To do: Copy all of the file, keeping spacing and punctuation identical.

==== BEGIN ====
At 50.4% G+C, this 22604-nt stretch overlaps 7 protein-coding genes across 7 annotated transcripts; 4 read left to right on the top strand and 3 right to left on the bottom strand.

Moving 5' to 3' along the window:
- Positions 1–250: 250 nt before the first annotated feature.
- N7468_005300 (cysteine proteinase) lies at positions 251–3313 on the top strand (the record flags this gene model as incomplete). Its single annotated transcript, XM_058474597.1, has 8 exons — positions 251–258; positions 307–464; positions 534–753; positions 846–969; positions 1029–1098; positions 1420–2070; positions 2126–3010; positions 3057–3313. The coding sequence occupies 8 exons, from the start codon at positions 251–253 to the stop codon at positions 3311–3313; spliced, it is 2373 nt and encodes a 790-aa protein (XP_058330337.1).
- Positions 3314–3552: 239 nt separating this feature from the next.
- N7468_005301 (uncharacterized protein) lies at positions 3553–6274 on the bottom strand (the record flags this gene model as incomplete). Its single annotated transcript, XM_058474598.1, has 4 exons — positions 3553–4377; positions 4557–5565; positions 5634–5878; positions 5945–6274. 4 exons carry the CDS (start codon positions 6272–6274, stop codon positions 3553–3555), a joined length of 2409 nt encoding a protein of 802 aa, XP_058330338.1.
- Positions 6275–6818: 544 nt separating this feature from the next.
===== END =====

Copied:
At 50.4% G+C, this 22604-nt stretch overlaps 7 protein-coding genes across 7 annotated transcripts; 4 read left to right on the top strand and 3 right to left on the bottom strand.

Moving 5' to 3' along the window:
- Positions 1–250: 250 nt before the first annotated feature.
- N7468_005300 (cysteine proteinase) lies at positions 251–3313 on the top strand (the record flags this gene model as incomplete). Its single annotated transcript, XM_058474597.1, has 8 exons — positions 251–258; positions 307–464; positions 534–753; positions 846–969; positions 1029–1098; positions 1420–2070; positions 2126–3010; positions 3057–3313. The coding sequence occupies 8 exons, from the start codon at positions 251–253 to the stop codon at positions 3311–3313; spliced, it is 2373 nt and encodes a 790-aa protein (XP_058330337.1).
- Positions 3314–3552: 239 nt separating this feature from the next.
- N7468_005301 (uncharacterized protein) lies at positions 3553–6274 on the bottom strand (the record flags this gene model as incomplete). Its single annotated transcript, XM_058474598.1, has 4 exons — positions 3553–4377; positions 4557–5565; positions 5634–5878; positions 5945–6274. 4 exons carry the CDS (start codon positions 6272–6274, stop codon positions 3553–3555), a joined length of 2409 nt encoding a protein of 802 aa, XP_058330338.1.
- Positions 6275–6818: 544 nt separating this feature from the next.